Changes in feeding behavior patterns and dry matter intake before clinical symptoms associated with bovine respiratory disease in growing bulls.
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Methods to improve accuracy of preclinical detection of bovine respiratory disease (BRD) are needed to reduce the economic impact of this disease, improve animal welfare, and promote more judicious use of antimicrobials in beef cattle. The objectives of this study were to retrospectively characterize time-series deviations in DMI and feeding behavior patterns preceding the display of observed clinical symptoms associated with BRD and to identify those feeding behavior traits that would be most predictive of BRD. The study was conducted with 231 seed stock bulls (391 55 kg initial BW) representing 5 breeds that were housed in a facility equipped with GrowSafe feed bunks at a commercial bull-test facility. All bulls were vaccinated against standard viral and bacterial pathogens before and on arrival at the facility. Daily DMI and feeding behavior traits (frequency and duration of bunk visit events, head-down duration, variance of nonfeeding intervals, and time to approach feed bunk following feed-truck delivery) were measured for 70 d with a GrowSafe system. During a 10-d period from Day 28 to 37 of the trial, 30 bulls were administered antimicrobial therapy for clinical symptoms of BRD (rectal temperatures > 39.5C). All remaining bulls ( = 201) were administered metaphylactic therapy on Day 38 of the trial in response to an acute decrease in feed intake. A retrospective analysis was conducted using a 2-slope broken-line regression model to identify inflection points in DMI and feeding behavior traits relative to onset of illness. The bulls were separated into 2 cohort groups based on observed clinical illness ( = 30) or those metaphylactically treated ( = 201), with the 2-slope broken-line regression model applied separately to each cohort. The model-detected inflection points for DMI were 6.8 and 3.8 d before observed clinical illness and metaphylactic treatment, respectively, and the reductions in DMI from detected inflection points to the day of observed clinical illness and day of metaphylactic treatment were 39.3 and 49.8%, respectively. Furthermore, the model-detected inflection points for individual feeding behavior traits ranged from 1.3 to 14.2 d before observed clinical illness and from 3.8 to 12.6 d before metaphylactic treatment. Results from this study demonstrate the potential value of electronic behavior-monitoring systems to improve the sensitivity and specificity of preclinical detection of BRD in feedlot cattle.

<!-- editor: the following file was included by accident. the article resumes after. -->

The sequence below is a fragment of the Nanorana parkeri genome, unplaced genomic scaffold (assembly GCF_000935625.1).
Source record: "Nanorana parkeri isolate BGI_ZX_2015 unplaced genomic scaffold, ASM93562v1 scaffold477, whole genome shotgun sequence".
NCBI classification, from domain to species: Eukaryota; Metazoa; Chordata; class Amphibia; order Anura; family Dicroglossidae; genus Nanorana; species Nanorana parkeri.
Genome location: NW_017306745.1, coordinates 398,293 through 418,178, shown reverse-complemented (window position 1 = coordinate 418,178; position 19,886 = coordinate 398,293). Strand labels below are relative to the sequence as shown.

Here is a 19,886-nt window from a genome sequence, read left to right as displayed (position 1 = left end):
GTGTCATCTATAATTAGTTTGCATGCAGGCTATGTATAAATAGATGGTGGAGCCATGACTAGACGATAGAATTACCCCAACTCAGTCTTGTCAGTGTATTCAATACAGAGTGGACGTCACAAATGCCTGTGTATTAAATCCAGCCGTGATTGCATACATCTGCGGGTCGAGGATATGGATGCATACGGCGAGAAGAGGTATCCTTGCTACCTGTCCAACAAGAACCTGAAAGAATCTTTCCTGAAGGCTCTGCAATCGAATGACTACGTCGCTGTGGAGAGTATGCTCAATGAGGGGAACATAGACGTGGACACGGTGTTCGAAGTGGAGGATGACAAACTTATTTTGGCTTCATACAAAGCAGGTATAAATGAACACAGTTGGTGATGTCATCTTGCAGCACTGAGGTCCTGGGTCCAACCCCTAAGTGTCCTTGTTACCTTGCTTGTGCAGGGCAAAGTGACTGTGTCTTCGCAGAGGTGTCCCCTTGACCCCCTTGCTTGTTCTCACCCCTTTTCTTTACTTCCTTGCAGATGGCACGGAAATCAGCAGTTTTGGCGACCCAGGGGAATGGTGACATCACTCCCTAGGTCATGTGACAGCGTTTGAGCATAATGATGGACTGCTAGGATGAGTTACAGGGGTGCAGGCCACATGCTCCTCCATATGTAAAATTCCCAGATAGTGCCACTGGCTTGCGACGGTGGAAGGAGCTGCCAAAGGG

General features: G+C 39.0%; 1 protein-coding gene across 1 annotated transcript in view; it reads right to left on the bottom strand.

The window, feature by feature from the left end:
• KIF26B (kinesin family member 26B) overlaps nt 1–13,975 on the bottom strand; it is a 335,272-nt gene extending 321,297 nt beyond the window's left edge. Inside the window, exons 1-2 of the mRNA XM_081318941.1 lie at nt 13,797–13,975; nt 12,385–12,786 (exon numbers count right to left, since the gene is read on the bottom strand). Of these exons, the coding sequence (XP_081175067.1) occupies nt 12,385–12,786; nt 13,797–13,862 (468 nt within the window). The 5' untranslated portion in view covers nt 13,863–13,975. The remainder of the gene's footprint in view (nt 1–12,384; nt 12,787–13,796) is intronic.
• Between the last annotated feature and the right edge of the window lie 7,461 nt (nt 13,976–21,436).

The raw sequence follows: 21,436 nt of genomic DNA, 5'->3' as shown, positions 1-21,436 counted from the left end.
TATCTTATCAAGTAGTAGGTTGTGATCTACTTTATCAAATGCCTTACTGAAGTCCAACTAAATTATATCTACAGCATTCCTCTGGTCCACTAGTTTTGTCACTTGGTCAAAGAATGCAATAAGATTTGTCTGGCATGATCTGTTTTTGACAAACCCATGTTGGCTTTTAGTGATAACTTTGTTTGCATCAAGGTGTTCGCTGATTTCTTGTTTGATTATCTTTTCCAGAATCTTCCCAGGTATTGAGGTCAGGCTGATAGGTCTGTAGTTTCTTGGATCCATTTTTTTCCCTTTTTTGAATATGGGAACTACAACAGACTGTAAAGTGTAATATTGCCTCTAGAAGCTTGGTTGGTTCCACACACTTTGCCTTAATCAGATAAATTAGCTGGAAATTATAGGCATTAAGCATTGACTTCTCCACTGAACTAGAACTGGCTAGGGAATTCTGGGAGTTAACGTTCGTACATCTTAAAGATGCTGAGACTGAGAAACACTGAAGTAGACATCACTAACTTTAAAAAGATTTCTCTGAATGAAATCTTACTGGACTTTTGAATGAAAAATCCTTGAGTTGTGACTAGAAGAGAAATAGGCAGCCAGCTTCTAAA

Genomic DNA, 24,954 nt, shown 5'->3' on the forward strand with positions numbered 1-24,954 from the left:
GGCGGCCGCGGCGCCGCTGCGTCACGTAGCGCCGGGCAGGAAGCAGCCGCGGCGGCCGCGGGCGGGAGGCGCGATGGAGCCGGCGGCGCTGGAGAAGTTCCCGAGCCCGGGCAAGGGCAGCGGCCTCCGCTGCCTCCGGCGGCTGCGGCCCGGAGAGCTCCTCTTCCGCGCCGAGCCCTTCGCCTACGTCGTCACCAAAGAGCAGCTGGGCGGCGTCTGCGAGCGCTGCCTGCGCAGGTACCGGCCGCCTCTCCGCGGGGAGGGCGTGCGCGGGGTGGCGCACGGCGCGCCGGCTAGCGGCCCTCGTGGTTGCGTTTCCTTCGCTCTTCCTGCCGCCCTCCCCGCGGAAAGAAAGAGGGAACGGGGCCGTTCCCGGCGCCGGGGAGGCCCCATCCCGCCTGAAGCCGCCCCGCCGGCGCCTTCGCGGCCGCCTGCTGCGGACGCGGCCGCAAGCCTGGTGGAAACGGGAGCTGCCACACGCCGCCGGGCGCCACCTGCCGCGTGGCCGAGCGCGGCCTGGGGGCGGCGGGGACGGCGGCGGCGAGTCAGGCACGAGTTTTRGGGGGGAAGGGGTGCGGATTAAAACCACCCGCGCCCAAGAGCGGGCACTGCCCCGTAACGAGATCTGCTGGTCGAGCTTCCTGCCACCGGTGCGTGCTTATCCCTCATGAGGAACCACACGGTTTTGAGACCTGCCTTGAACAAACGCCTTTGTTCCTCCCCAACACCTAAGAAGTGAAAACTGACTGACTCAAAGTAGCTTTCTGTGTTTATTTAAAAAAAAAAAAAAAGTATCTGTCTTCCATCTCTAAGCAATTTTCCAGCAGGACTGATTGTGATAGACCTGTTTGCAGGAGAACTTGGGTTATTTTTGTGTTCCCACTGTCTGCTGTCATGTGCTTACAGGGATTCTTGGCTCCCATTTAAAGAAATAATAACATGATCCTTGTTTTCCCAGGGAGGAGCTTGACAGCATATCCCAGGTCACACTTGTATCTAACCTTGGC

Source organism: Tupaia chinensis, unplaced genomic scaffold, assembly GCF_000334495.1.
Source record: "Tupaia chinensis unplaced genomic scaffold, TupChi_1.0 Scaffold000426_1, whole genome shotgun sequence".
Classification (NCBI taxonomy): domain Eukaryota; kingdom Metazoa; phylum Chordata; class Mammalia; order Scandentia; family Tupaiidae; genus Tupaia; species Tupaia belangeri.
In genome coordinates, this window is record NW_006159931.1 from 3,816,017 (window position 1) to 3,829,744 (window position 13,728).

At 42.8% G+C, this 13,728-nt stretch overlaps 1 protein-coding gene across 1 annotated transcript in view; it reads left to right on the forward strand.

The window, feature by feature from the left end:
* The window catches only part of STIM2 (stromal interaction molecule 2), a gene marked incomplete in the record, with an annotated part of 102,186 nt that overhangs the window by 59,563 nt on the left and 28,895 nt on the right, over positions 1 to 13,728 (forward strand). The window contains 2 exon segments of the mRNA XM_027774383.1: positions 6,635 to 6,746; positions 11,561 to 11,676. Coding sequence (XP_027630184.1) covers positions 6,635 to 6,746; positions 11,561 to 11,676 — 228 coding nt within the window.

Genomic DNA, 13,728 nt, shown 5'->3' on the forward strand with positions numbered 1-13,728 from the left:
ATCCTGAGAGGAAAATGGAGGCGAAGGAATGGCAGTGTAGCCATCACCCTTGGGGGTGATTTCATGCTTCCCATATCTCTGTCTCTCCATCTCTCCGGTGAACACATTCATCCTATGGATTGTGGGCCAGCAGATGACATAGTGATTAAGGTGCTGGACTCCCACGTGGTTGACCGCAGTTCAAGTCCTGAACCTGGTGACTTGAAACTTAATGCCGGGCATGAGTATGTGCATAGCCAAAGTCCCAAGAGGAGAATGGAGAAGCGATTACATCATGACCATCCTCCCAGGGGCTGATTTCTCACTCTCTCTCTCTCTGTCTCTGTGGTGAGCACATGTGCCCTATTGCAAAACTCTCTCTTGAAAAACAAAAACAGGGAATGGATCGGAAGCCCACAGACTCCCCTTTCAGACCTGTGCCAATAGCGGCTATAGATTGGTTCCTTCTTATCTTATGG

author list (cited authors)
Jackson, K. S., Carstens, G. E., Tedeschi, L. O., & Pinchak, W. E.
complete list of authors
Jackson, KS||Carstens, GE||Tedeschi, LO||Pinchak, WE